ON SALE NOW!
"When I was young, the artists that I really admired were the ones who always found a way to keep making music and expressing themselves," Matthew Sweet says on the occasion of the release of his 13th solo album Tomorrow's Daughter. "To me, those guys were the real artists, and I've tried to hold on to that attitude in my own work."
The seasoned singer/songwriter/producer/multi-instrumentalist is currently in the midst of a personal musical renaissance that's seen him produce some of the most compelling and ambitious music of his three-decade career. That description applies to Tomorrow's Daughter, on which such instantly memorable new tunes as "Belong," "Run Away," "Lady Frankenstein" and "Out of My Misery" demonstrate his uncanny ability to tap into a bottomless well of pop history to craft music that's effortlessly catchy yet deeply personal.
Tomorrow's Daughter—the follow-up to the artist's acclaimed 2017 set Tomorrow Forever—is a persuasive testament to the enduring qualities of Sweet's adventurous, emotion-charged songcraft. The new album's 12 songs abound with the punchy melodic sensibility, playful sonic experimentalism and introspective lyrical insight that have been constants in his expansive catalogue.
Tomorrow's Daughter is the product of a burst of creative inspiration that followed Sweet's 2013 return to his native Nebraska, where he reestablished his Black Squirrel Submarine home studio. This period yielded 38 brilliant new songs, 17 of which appeared on Tomorrow Forever. It instantly became clear that this potent body of work merited a follow-up release, hence Tomorrow's Daughter.
"It just sort of became my next record," Sweet says of Tomorrow's Daughter, which like its predecessor is released via his own Honeycomb Hideout imprint but this time distributed by MRI / Sony. Both albums feature Sweet's current touring band, comprised of guitarist Jason Victor (also a member of the recently-reformed Dream Syndicate) and his longtime rhythm section of bassist Paul Chastain and drummer Ric Menck (also known for their own acclaimed work with Velvet Crush.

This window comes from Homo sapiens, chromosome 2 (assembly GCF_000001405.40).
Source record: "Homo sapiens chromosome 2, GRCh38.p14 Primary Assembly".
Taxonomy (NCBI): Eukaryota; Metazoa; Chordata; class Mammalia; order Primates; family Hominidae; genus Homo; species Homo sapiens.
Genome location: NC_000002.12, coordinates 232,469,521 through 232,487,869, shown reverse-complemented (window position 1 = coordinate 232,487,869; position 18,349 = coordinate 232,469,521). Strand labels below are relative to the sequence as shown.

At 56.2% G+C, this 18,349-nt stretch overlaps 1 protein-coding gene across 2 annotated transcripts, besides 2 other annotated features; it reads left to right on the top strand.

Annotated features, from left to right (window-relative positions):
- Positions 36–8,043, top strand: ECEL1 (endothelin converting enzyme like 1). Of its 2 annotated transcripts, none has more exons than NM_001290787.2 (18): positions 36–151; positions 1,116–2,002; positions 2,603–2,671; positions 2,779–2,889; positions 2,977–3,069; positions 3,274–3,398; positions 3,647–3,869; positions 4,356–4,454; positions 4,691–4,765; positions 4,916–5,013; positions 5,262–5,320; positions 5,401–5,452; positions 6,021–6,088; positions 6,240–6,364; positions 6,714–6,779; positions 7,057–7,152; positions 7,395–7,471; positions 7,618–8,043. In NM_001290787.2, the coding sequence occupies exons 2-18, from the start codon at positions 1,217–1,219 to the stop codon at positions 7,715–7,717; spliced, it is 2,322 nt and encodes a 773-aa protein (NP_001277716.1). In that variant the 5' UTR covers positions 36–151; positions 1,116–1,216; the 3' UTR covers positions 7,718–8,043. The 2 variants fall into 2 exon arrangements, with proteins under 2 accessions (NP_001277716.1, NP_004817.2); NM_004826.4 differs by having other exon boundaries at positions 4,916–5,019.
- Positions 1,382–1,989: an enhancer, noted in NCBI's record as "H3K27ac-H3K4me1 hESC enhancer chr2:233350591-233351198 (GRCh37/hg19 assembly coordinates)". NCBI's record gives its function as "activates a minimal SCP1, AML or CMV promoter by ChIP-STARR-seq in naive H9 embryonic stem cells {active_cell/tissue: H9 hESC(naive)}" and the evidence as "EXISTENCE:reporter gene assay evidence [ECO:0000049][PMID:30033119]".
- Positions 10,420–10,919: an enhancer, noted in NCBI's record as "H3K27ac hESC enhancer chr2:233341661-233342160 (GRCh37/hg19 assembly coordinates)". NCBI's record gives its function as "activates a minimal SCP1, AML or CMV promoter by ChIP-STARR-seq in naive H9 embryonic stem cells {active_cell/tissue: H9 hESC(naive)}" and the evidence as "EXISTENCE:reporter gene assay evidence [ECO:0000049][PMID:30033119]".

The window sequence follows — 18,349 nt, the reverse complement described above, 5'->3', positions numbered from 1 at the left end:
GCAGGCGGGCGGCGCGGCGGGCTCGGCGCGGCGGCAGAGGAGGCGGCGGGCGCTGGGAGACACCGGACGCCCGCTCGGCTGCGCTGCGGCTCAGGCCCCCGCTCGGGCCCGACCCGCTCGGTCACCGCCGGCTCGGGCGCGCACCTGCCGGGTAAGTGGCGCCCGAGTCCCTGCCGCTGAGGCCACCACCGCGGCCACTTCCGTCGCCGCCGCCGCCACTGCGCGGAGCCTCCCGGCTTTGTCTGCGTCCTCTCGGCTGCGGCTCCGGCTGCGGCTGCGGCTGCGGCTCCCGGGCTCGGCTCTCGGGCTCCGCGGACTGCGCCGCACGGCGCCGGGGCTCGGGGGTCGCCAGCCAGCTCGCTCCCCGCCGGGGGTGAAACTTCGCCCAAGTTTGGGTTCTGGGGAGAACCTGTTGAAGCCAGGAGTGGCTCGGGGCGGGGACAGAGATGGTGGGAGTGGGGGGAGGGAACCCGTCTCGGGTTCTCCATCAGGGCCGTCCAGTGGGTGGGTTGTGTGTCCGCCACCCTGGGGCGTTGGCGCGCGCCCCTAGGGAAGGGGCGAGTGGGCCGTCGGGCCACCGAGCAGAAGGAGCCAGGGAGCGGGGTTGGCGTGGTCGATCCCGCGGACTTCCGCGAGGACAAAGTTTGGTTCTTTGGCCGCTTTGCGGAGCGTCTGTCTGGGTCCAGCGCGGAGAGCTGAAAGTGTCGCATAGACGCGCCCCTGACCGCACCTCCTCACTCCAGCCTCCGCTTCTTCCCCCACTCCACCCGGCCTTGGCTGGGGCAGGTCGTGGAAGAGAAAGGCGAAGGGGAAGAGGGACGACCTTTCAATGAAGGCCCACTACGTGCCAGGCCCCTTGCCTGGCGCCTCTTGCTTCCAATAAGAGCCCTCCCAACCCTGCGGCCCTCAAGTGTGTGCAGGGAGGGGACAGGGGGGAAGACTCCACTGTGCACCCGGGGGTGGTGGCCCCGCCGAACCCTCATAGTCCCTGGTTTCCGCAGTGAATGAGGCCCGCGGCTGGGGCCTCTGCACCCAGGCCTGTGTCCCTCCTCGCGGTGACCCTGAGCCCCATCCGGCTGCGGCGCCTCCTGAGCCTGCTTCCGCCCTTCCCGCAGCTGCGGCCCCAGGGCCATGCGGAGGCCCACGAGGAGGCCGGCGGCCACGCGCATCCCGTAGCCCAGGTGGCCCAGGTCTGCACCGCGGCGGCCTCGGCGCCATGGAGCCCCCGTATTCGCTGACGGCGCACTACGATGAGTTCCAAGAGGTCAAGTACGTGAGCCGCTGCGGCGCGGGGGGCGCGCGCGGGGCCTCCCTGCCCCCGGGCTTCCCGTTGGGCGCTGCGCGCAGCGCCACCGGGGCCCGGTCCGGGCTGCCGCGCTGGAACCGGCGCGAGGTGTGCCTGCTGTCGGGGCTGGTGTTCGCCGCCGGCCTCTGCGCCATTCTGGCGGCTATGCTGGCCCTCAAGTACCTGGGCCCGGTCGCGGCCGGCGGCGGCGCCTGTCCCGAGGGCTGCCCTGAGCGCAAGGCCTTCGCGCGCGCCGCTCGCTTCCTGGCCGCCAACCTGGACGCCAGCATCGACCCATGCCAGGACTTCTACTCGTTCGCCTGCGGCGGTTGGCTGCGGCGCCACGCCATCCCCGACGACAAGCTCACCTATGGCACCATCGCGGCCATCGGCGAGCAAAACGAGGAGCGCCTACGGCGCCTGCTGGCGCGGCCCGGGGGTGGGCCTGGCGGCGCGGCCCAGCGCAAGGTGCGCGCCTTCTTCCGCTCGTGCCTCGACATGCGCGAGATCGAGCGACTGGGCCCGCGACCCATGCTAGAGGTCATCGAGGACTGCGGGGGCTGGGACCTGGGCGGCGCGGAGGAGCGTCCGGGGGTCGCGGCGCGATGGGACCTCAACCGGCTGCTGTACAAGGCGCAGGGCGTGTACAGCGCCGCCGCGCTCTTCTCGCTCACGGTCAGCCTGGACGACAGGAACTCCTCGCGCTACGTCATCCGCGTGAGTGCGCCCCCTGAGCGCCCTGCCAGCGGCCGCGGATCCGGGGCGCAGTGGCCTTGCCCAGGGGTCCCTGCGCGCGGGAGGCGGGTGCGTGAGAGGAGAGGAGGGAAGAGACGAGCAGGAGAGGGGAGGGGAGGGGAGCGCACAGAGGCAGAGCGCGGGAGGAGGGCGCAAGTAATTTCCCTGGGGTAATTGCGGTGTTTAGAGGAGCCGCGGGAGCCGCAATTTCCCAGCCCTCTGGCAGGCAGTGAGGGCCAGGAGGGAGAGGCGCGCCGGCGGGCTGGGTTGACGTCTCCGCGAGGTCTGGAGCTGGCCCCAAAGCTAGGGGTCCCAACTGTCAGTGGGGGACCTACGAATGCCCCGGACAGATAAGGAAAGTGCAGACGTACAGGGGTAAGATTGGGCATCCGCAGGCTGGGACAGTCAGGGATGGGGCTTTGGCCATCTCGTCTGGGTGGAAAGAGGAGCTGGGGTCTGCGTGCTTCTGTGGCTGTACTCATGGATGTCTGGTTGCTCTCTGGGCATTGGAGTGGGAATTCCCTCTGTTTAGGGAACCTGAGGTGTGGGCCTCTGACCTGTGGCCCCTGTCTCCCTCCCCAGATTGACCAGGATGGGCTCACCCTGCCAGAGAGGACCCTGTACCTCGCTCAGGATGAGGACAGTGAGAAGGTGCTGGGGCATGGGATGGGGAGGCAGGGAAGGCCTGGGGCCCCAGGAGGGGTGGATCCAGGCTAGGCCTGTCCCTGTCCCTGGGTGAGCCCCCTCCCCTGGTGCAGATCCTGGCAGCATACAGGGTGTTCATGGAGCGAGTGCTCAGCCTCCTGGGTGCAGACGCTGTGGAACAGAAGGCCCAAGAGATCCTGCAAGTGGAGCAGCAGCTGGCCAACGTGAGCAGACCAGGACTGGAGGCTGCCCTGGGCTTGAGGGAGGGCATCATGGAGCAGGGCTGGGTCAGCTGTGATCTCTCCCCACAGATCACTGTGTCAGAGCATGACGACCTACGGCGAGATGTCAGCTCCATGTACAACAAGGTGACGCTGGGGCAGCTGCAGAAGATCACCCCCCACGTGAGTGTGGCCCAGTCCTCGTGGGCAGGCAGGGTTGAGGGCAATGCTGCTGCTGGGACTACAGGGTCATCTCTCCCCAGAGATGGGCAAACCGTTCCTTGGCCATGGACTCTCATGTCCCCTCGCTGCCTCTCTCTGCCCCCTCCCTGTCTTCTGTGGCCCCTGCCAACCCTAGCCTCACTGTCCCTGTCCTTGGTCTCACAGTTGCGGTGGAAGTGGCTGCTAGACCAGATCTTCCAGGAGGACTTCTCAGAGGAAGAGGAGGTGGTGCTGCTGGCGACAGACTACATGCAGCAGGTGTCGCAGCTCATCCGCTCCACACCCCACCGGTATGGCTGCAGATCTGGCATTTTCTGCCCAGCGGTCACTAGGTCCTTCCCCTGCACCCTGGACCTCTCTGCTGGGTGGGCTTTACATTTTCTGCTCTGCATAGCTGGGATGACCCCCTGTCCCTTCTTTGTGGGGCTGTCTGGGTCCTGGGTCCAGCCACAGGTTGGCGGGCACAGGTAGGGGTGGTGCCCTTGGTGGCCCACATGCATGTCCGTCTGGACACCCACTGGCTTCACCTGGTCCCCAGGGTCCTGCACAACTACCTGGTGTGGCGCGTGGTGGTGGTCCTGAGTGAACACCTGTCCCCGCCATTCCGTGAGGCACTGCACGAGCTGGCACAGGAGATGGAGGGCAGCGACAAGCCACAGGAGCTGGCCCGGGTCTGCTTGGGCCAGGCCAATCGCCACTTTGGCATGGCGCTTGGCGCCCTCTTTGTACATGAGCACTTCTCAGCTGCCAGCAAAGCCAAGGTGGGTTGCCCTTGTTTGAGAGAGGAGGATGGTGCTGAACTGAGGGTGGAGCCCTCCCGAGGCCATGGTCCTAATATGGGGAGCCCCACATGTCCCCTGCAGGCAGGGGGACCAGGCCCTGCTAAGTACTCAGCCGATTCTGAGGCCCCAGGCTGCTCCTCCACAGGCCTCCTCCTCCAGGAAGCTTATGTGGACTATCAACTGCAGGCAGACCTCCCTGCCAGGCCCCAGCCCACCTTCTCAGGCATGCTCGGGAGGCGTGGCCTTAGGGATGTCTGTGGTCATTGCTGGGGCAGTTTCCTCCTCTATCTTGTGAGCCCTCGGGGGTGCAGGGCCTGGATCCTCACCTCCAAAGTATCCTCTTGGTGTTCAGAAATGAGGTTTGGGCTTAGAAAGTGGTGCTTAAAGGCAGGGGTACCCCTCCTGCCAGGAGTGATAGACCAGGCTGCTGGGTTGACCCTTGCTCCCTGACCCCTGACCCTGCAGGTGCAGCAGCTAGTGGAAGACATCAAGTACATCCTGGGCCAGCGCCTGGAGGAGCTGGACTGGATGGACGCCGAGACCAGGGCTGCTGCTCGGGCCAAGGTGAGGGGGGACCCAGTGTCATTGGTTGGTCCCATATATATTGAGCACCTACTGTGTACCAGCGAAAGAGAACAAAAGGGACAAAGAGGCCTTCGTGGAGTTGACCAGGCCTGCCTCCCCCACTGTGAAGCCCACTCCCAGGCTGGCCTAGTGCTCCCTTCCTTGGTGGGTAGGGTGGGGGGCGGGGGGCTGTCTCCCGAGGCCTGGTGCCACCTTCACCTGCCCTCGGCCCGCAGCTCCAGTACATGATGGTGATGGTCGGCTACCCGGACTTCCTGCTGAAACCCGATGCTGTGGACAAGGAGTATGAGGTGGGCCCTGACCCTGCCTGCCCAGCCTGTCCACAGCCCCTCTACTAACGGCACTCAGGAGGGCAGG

Wicked System of Things, a collection of new original songs to be released as a limited-edition vinyl LP in November 2018 for Black Friday Record Store Day, and is planning his next general-release album. "I feel like I'm gonna be pretty active for awhile, and it's fun to be releasing a lot of music," he says. "I thought that there might be some resistance to putting out so much stuff, but that hasn't been the case, and that's encouraged me to keep going."
Now firmly ensconced, along with his wife, cats and vintage recording gear, in Nebraska after a two-decade-plus stretch in Los Angeles, Sweet works out of his home studio, which allows him to indulge his bottomless musical imagination, and to engage in long-distance collaborations with musicians in other locations—a method that he employed on both Tomorrow Forever and Tomorrow's Daughter.
"In some ways I think that moving has had a positive effect musically," he reflects. "I think it reconnected me a little bit to what it felt like when I was really young and music was new to me, and maybe that's reflected in the music. But it's hard to say, because making music is so internal for me that it's mostly in my head rather than my surroundings."
Meanwhile, Sweet's catalogue continues to be a source of inspiration for longtime fans and new converts. For instance, the Intervention label is planning deluxe two-LP vinyl editions of Girlfriend, Altered Beast, Son of Altered Beast and 100% Fun, which will feature a wealth of rare and unreleased material. But it's creating new music that remains Matthew Sweet's main concern, and he continues to do so with renewed intensity.
"This feels like a really good time for me, and I feel lucky and grateful to still be doing what I love to do," Sweet asserts. "I feel like I'm in a totally positive place, and maybe moving has been a catalyst for that. "When I meet young people and they ask for advice about a career in music, I always say, 'Do music because it's what you love to do, and because you'd do it no matter what happens,'" he concludes. "I've tried to keep that attitude about it, because that's always worked for me. I just try to keep doing my thing and keep believing."